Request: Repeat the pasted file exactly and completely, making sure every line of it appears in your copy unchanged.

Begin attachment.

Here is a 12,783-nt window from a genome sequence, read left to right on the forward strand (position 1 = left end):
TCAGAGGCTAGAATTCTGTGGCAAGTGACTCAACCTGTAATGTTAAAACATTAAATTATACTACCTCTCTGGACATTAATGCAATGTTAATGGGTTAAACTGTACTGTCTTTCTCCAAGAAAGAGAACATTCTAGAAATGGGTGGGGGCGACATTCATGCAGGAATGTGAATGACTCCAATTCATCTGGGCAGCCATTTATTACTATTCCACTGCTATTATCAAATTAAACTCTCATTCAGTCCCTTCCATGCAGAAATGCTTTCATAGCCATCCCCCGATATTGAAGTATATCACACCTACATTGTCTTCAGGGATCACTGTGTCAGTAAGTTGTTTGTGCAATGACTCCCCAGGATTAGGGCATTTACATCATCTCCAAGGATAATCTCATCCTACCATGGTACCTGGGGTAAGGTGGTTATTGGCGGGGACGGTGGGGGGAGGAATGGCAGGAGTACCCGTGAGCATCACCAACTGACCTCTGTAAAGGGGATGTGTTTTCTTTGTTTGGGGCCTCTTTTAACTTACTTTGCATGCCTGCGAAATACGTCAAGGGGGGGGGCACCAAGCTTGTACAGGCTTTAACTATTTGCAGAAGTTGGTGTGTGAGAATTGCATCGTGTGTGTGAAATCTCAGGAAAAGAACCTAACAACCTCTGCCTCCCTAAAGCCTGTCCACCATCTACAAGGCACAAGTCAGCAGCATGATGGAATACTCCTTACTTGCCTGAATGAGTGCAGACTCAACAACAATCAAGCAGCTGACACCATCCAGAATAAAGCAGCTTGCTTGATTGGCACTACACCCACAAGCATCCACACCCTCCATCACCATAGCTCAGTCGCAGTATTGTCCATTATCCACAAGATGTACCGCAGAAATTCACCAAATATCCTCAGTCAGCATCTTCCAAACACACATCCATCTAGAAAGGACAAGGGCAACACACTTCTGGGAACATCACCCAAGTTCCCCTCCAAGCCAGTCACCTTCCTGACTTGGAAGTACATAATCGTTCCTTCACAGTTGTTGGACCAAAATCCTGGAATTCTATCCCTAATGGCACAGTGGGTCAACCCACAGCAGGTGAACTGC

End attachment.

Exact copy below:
Here is a 12,783-nt window from a genome sequence, read left to right on the forward strand (position 1 = left end):
TCAGAGGCTAGAATTCTGTGGCAAGTGACTCAACCTGTAATGTTAAAACATTAAATTATACTACCTCTCTGGACATTAATGCAATGTTAATGGGTTAAACTGTACTGTCTTTCTCCAAGAAAGAGAACATTCTAGAAATGGGTGGGGGCGACATTCATGCAGGAATGTGAATGACTCCAATTCATCTGGGCAGCCATTTATTACTATTCCACTGCTATTATCAAATTAAACTCTCATTCAGTCCCTTCCATGCAGAAATGCTTTCATAGCCATCCCCCGATATTGAAGTATATCACACCTACATTGTCTTCAGGGATCACTGTGTCAGTAAGTTGTTTGTGCAATGACTCCCCAGGATTAGGGCATTTACATCATCTCCAAGGATAATCTCATCCTACCATGGTACCTGGGGTAAGGTGGTTATTGGCGGGGACGGTGGGGGGAGGAATGGCAGGAGTACCCGTGAGCATCACCAACTGACCTCTGTAAAGGGGATGTGTTTTCTTTGTTTGGGGCCTCTTTTAACTTACTTTGCATGCCTGCGAAATACGTCAAGGGGGGGGGCACCAAGCTTGTACAGGCTTTAACTATTTGCAGAAGTTGGTGTGTGAGAATTGCATCGTGTGTGTGAAATCTCAGGAAAAGAACCTAACAACCTCTGCCTCCCTAAAGCCTGTCCACCATCTACAAGGCACAAGTCAGCAGCATGATGGAATACTCCTTACTTGCCTGAATGAGTGCAGACTCAACAACAATCAAGCAGCTGACACCATCCAGAATAAAGCAGCTTGCTTGATTGGCACTACACCCACAAGCATCCACACCCTCCATCACCATAGCTCAGTCGCAGTATTGTCCATTATCCACAAGATGTACCGCAGAAATTCACCAAATATCCTCAGTCAGCATCTTCCAAACACACATCCATCTAGAAAGGACAAGGGCAACACACTTCTGGGAACATCACCCAAGTTCCCCTCCAAGCCAGTCACCTTCCTGACTTGGAAGTACATAATCGTTCCTTCACAGTTGTTGGACCAAAATCCTGGAATTCTATCCCTAATGGCACAGTGGGTCAACCCACAGCAGGTGAACTGC